Due to the lapse in appropriations, Department of Justice websites will not be regularly updated. The Department’s essential law enforcement and national security functions will continue. Please refer to the Department of Justice’s contingency plan for more information.

Bennett v. Spear: Broadening the Right to Sue over ESA Issues

The Klamath River Overlook reveals an estuary for salmon, seals, sea lions, sea birds, and whales. Courtesy of NPS.

WMRS | Implementation of ESA and Related Litigation | ESA in the Supreme Court

The conflict in Bennett v. Spear was a classic western water dispute over the flows in one of the Nation’s oldest federal reclamation schemes, the Klamath Project on the Klamath River in Oregon. Irrigation districts and ranchers squared off with the Fish and Wildlife Service (Service) over water rights affected by the Endangered Species Act (ESA) of 1973.

In 1992, the Bureau of Reclamation (Bureau) notified the Service that its Klamath Project reservoir operations might threaten two endangered species of sucker fish1. The Service issued a Biological Opinion (BiOp) which concluded that normal operation of the reservoir would lead to takings of the fish and recommended higher water levels. The implementation of this plan would reduce water availability downstream. The irrigation districts and ranchers, the eventual petitioners, sued the Secretary of the Interior (Secretary) seeking a judicial review of the BiOp.

At issue in Bennett v. Spear was whether the citizen suit provision of the ESA grants standing to plaintiffs suing on the basis of economic harm resulting from alleged over-enforcement of the ESA. While the Court of Appeals had held that the petitioners lacked prudential standing because the grievance did not fall within the zone of interest of the statute (protecting endangered species), a unanimous Supreme Court disagreed. Justice Scalia, writing for the Court, concluded that the ESA citizen suit provision, which allows “any person to commence civil suit,” negates zone of interest prudential standing analysis2.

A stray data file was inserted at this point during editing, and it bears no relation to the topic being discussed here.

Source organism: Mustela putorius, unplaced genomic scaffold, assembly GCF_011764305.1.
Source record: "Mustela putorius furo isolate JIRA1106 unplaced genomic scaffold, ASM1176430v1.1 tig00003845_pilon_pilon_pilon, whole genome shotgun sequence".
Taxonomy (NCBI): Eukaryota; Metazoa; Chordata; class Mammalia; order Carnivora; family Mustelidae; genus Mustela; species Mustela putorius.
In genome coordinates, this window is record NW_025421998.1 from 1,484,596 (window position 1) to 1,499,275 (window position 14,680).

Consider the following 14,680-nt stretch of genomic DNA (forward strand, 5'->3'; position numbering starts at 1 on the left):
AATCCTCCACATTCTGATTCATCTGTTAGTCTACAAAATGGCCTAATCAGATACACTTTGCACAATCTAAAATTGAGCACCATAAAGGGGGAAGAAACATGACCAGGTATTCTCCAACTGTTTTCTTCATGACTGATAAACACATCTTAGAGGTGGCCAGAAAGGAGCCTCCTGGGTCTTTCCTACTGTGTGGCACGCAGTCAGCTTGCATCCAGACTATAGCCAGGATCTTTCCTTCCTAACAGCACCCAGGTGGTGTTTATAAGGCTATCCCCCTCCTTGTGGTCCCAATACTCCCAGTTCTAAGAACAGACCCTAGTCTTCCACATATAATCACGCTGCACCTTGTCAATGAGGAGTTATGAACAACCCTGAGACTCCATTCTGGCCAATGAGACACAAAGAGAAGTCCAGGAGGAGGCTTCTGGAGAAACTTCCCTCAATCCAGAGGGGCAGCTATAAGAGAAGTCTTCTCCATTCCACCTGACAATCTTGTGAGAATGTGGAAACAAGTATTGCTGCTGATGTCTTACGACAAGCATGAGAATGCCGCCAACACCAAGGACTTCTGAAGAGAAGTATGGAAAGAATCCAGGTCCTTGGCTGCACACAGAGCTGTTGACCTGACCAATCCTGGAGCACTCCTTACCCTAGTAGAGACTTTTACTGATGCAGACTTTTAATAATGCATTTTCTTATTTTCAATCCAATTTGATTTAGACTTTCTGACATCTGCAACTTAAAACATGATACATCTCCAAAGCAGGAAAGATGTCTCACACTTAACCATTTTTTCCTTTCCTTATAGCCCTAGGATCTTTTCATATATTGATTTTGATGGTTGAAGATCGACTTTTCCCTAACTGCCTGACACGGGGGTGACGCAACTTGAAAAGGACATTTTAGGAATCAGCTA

The Court reasoned that because the ESA regulates the environment, a universal concern, the term “any person” should be read literally. It interpreted other provisions of the statute to further demonstrate Congress’ intent to grant broad standing, including the elimination of amount-in-controversy and diversity requirements, allowance for recovery of litigation costs, and reservation of the Government’s right of first refusal and ability to intervene3.

The government argued that the petitioners also lacked Article III standing. However, the Court concluded that a specific injury could be presumed from a showing of general injury, namely, that it could be assumed that less water overall would result in less water for the petitioners. The Court further concluded that the BiOp is coercive in effect and did not allow the Bureau to act as an independent, supervening third party.

Although the Court found that the petitioners had standing, it held that plaintiffs may not use the citizen suit provision against the Secretary for any purpose other than to compel nondiscretionary action. According to the Court, to allow suit for any alleged maladministration of the ESA would render the narrowly drafted citizen suit provision superfluous and subject the Secretary to criminal liability, contrary to Congressional intent.

The overall effect of Bennett was to establish the ESA as a tool of both environmentalists and competing users of natural resources to challenge government action.

1 Bennett v. Spear, 520 U.S. 154, 158 (1997).
2 Id. at 163.
3 Id. at 165.


Updated May 15, 2015

Was this page helpful?

Was this page helpful?
Yes No